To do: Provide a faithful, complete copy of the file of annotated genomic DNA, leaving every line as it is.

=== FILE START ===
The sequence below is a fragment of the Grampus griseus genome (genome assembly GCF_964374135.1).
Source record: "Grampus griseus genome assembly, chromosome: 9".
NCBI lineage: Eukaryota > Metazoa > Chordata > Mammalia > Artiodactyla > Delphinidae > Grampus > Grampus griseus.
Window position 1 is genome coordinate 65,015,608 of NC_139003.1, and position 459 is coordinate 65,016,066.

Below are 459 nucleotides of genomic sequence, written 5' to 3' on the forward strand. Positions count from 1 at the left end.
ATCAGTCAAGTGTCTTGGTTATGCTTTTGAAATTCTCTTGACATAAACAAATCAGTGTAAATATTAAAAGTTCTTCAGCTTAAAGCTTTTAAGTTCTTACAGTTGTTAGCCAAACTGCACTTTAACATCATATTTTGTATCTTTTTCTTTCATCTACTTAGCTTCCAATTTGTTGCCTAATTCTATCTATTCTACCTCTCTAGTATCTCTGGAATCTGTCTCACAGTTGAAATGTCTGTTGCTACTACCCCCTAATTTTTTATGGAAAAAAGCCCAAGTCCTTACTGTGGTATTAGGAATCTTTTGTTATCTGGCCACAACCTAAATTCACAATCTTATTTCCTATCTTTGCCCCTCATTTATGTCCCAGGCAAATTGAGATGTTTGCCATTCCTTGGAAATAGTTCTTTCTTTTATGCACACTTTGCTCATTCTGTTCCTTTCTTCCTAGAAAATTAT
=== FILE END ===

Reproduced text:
The sequence below is a fragment of the Grampus griseus genome (genome assembly GCF_964374135.1).
Source record: "Grampus griseus genome assembly, chromosome: 9".
NCBI lineage: Eukaryota > Metazoa > Chordata > Mammalia > Artiodactyla > Delphinidae > Grampus > Grampus griseus.
Window position 1 is genome coordinate 65,015,608 of NC_139003.1, and position 459 is coordinate 65,016,066.

Below are 459 nucleotides of genomic sequence, written 5' to 3' on the forward strand. Positions count from 1 at the left end.
ATCAGTCAAGTGTCTTGGTTATGCTTTTGAAATTCTCTTGACATAAACAAATCAGTGTAAATATTAAAAGTTCTTCAGCTTAAAGCTTTTAAGTTCTTACAGTTGTTAGCCAAACTGCACTTTAACATCATATTTTGTATCTTTTTCTTTCATCTACTTAGCTTCCAATTTGTTGCCTAATTCTATCTATTCTACCTCTCTAGTATCTCTGGAATCTGTCTCACAGTTGAAATGTCTGTTGCTACTACCCCCTAATTTTTTATGGAAAAAAGCCCAAGTCCTTACTGTGGTATTAGGAATCTTTTGTTATCTGGCCACAACCTAAATTCACAATCTTATTTCCTATCTTTGCCCCTCATTTATGTCCCAGGCAAATTGAGATGTTTGCCATTCCTTGGAAATAGTTCTTTCTTTTATGCACACTTTGCTCATTCTGTTCCTTTCTTCCTAGAAAATTAT